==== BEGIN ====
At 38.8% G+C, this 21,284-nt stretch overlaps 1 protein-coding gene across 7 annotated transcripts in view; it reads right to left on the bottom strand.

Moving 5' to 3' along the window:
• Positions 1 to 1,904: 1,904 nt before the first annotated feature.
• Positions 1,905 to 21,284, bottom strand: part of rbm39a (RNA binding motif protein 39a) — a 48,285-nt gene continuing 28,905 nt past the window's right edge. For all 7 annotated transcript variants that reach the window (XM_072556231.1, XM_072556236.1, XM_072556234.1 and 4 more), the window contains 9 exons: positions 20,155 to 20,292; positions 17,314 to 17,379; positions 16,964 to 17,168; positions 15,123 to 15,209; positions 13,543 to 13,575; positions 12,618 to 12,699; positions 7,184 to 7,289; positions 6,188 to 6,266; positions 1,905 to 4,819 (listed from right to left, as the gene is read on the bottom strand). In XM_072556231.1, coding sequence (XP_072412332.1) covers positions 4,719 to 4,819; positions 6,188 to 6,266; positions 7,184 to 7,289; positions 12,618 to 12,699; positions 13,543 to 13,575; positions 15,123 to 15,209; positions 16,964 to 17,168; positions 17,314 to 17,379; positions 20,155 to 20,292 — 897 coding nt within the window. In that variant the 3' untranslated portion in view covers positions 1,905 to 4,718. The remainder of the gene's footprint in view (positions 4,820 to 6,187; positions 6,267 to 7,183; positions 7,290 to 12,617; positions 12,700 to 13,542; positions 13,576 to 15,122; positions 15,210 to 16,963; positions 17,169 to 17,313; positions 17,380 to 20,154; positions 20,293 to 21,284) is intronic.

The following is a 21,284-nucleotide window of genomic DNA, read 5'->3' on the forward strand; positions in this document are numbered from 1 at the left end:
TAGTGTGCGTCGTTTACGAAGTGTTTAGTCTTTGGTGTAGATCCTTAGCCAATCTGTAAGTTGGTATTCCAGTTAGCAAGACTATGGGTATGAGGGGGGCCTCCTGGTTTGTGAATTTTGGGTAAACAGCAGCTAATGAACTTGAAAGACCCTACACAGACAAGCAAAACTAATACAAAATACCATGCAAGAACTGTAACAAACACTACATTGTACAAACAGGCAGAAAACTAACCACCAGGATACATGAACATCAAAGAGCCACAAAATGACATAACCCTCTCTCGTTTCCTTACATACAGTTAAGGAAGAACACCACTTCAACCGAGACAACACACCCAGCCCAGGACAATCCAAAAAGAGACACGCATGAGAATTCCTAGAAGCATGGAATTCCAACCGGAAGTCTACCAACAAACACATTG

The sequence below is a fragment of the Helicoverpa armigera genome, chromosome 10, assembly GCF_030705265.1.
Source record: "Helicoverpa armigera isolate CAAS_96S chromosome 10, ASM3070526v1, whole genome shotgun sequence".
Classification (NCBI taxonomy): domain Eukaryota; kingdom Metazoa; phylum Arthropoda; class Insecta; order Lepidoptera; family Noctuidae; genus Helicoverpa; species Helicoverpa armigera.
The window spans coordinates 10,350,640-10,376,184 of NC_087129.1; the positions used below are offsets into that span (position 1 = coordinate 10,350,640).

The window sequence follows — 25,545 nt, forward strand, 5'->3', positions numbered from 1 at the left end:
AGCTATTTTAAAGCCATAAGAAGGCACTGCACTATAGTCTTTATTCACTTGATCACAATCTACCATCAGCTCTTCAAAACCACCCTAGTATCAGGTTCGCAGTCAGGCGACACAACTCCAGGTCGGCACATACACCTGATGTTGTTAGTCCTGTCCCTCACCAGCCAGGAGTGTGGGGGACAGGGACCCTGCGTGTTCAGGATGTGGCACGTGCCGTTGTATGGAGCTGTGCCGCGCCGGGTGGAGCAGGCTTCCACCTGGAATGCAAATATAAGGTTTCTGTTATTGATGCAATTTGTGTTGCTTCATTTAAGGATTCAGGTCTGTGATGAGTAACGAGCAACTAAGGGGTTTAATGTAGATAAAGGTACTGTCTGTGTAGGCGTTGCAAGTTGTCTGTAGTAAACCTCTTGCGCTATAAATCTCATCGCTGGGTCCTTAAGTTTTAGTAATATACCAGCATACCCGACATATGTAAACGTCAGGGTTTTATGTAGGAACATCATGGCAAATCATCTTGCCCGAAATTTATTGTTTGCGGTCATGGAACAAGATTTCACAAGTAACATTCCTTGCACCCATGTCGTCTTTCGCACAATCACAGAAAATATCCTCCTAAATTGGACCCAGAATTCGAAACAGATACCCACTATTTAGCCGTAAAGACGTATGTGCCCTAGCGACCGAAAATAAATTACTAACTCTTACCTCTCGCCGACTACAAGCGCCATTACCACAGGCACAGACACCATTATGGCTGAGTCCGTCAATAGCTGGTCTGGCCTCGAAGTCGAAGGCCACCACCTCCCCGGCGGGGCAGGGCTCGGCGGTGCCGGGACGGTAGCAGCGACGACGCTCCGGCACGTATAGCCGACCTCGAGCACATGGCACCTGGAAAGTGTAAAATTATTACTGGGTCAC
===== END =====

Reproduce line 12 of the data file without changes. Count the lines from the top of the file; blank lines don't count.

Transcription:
AGCTATTTTAAAGCCATAAGAAGGCACTGCACTATAGTCTTTATTCACTTGATCACAATCTACCATCAGCTCTTCAAAACCACCCTAGTATCAGGTTCGCAGTCAGGCGACACAACTCCAGGTCGGCACATACACCTGATGTTGTTAGTCCTGTCCCTCACCAGCCAGGAGTGTGGGGGACAGGGACCCTGCGTGTTCAGGATGTGGCACGTGCCGTTGTATGGAGCTGTGCCGCGCCGGGTGGAGCAGGCTTCCACCTGGAATGCAAATATAAGGTTTCTGTTATTGATGCAATTTGTGTTGCTTCATTTAAGGATTCAGGTCTGTGATGAGTAACGAGCAACTAAGGGGTTTAATGTAGATAAAGGTACTGTCTGTGTAGGCGTTGCAAGTTGTCTGTAGTAAACCTCTTGCGCTATAAATCTCATCGCTGGGTCCTTAAGTTTTAGTAATATACCAGCATACCCGACATATGTAAACGTCAGGGTTTTATGTAGGAACATCATGGCAAATCATCTTGCCCGAAATTTATTGTTTGCGGTCATGGAACAAGATTTCACAAGTAACATTCCTTGCACCCATGTCGTCTTTCGCACAATCACAGAAAATATCCTCCTAAATTGGACCCAGAATTCGAAACAGATACCCACTATTTAGCCGTAAAGACGTATGTGCCCTAGCGACCGAAAATAAATTACTAACTCTTACCTCTCGCCGACTACAAGCGCCATTACCACAGGCACAGACACCATTATGGCTGAGTCCGTCAATAGCTGGTCTGGCCTCGAAGTCGAAGGCCACCACCTCCCCGGCGGGGCAGGGCTCGGCGGTGCCGGGACGGTAGCAGCGACGACGCTCCGGCACGTATAGCCGACCTCGAGCACATGGCACCTGGAAAGTGTAAAATTATTACTGGGTCAC